Jennifer B. Davis
I heard someone editorialize this week that no one is capable to act inconsistent with their perception of themselves for a prolonged period of time. Apparently, this author's well-researched view was that you can not sustain something that is internally consistent with what you think you are about, what your capable of, or what you believe your choices to be. The speaker said it in a way that made me think that these perceptions were "fixed" and although they could be influenced, they could never be substantially changed.

In some ways, this may be true. You certainly see a lot of example of this in real life. People believing themselves to be incapable and then proving themselves to be incapable, time and time again. A vicious cycle to be sure. One of the best interviewing techniques I have used is one that looks for patterns of performance and work style, even as they were demonstrated in childhood or early in the prospect's positions that are all, but irrelevant to the position for which the interview is being conducted. Human Resources research and the Effective Interviewing techniques, have shown that past behavior is the only consistent indicator of future performance. High achievers with good work patterns will continue to achieve.

Yet, I don't want to believe it is true. I want to think people can reinvent themselves, with sheer will or good mentoring, to act differently and then be different. This is the foundation of discipleship. This is the foundation of education, isn't it? That a person can better themselves, see demonstration of improvement, be encouraged to further better themselves. I want to think that a Harry Higgins could take a scruffy-faced and sour-tongued Eliza Doolittle and pass her off as a dutchess at a society ball and help her transform herself into a larger version of her previous self. A virtuous cycle.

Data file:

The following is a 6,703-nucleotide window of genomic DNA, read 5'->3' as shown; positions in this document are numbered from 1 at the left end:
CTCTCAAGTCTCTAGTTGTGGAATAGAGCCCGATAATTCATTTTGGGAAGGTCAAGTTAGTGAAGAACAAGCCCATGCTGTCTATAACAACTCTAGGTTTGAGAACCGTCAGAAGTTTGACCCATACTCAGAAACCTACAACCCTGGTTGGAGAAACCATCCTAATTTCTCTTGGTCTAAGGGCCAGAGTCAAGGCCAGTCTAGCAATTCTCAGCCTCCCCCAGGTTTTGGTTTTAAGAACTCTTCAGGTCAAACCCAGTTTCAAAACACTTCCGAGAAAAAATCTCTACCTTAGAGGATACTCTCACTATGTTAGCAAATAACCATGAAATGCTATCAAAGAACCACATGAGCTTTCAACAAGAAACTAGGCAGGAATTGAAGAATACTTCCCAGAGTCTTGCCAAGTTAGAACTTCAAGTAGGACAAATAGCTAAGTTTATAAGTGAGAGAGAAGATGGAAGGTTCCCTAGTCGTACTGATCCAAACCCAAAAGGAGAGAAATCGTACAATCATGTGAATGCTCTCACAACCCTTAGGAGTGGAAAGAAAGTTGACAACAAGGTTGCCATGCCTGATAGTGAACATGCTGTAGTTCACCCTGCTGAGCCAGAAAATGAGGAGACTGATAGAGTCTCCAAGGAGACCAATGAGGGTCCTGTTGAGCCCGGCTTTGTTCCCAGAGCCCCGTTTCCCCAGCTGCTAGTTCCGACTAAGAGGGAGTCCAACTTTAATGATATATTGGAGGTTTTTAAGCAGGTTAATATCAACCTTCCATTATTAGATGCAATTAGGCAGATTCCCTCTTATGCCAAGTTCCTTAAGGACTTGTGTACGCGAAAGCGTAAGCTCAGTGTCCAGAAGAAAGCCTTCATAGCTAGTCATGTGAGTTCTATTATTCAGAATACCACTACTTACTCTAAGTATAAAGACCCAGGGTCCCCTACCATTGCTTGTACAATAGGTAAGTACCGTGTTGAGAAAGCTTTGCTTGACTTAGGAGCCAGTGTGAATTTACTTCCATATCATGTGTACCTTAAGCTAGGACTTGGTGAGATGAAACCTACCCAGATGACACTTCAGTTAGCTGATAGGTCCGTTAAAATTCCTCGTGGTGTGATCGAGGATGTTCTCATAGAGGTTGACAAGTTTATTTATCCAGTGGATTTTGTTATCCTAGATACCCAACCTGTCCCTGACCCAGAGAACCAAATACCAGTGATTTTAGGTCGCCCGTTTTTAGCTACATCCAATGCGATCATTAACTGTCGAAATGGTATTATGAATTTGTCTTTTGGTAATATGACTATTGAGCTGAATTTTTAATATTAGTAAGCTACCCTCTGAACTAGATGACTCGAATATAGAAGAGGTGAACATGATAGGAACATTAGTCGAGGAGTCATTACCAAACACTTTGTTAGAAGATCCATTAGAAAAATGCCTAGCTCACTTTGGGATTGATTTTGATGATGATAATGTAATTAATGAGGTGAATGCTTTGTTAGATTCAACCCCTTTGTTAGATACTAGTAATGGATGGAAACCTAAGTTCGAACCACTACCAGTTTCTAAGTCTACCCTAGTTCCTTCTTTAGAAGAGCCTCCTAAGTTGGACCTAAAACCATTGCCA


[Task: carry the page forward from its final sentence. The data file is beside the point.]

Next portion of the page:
Is is possible? How does one kick-start a transformation to overcome the inertia of damaging (or at best, useless) self-perceptions?
Picture from Lynn Meade.
2 Responses
  1. leslie Says:

    i've been checking your blog regularly to see what you'd post next...thanks.
    i have been thinking about this very thing lately. i'll try to keep this short...
    i guess i never thought that 'perception' was such a staid word, so i looked it up. to form a 'perception' requires stimulus. and if one is 'influenced', something about what they thought before required change to be 'influenced'. the word in itself denotes an effect, an action.
    how can something be 'fixed' and given to influence. and if it can be 'changed' a little, why not more substantially depending on the stimuli, or repetitive stimulus?

    i've seen people who believed themselves 'incapable' and surprised themselves when the opportunity presented itself. isn't that why mom made me at least try it..just once? and hey, after maybe the second time, i was no longer incapable...and i've seen the 'capable' fail at something they did well many times i'm incapable until i decide to try again and become capable again.

    patterns are an important consideration. but human behavior, though incredibly cyclic (circling a central point or core), allows for a strong external force to change, an extenuating circumstance, or miracle, that knocks them off their 'center'.

    as for eliza, i loved her both ways. and the doctor found him attracted to her (drawn to her)in both conditions...wonder why that was? are the 'perceptions' that make us who we are our own, or others? and do we 're-invent', or do we change environment, dump excess, or exchange on group of people for another?

    Maybe we need other people to let us bathe, dress better, elocute beautifully. maybe we need to give ourselves permission to do so.

    doesn't an external force effect the inertia of an object? it depends on variables, but with enough force, that object will move.

    just a thought...and an agreement with the track you are on....

  2. Thanks, Leslie. I've enjoyed your blog as well.

    So, the question them becomes one of integrity. If I set out to play the part of a street performer or a CEO, by dressing the part, styling my hair, adjusting my posture and I lose myself along the way? Which comes first: the perception of capability or the capability? Knowing that acting the part can often get you the experience that you need to "be" the part, this becomes tricky. :)

    I guess the challenge is to strike a balance and to be and become the person that you can respect fully!